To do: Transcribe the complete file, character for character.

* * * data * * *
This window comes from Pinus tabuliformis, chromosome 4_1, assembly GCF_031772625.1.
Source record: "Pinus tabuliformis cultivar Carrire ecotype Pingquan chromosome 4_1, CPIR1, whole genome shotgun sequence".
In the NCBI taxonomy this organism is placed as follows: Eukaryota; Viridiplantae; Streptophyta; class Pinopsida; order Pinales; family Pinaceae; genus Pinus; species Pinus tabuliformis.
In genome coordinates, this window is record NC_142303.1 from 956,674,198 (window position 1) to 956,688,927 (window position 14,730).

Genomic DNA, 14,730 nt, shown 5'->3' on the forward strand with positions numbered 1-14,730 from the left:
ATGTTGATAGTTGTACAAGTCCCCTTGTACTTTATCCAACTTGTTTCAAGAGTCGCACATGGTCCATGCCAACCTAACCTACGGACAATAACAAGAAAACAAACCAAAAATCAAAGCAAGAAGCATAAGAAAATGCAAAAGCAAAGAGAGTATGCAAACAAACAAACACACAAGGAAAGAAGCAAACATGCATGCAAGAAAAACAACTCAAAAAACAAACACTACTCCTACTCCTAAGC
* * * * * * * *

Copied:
This window comes from Pinus tabuliformis, chromosome 4_1, assembly GCF_031772625.1.
Source record: "Pinus tabuliformis cultivar Carrire ecotype Pingquan chromosome 4_1, CPIR1, whole genome shotgun sequence".
In the NCBI taxonomy this organism is placed as follows: Eukaryota; Viridiplantae; Streptophyta; class Pinopsida; order Pinales; family Pinaceae; genus Pinus; species Pinus tabuliformis.
In genome coordinates, this window is record NC_142303.1 from 956,674,198 (window position 1) to 956,688,927 (window position 14,730).

Genomic DNA, 14,730 nt, shown 5'->3' on the forward strand with positions numbered 1-14,730 from the left:
ATGTTGATAGTTGTACAAGTCCCCTTGTACTTTATCCAACTTGTTTCAAGAGTCGCACATGGTCCATGCCAACCTAACCTACGGACAATAACAAGAAAACAAACCAAAAATCAAAGCAAGAAGCATAAGAAAATGCAAAAGCAAAGAGAGTATGCAAACAAACAAACACACAAGGAAAGAAGCAAACATGCATGCAAGAAAAACAACTCAAAAAACAAACACTACTCCTACTCCTAAGC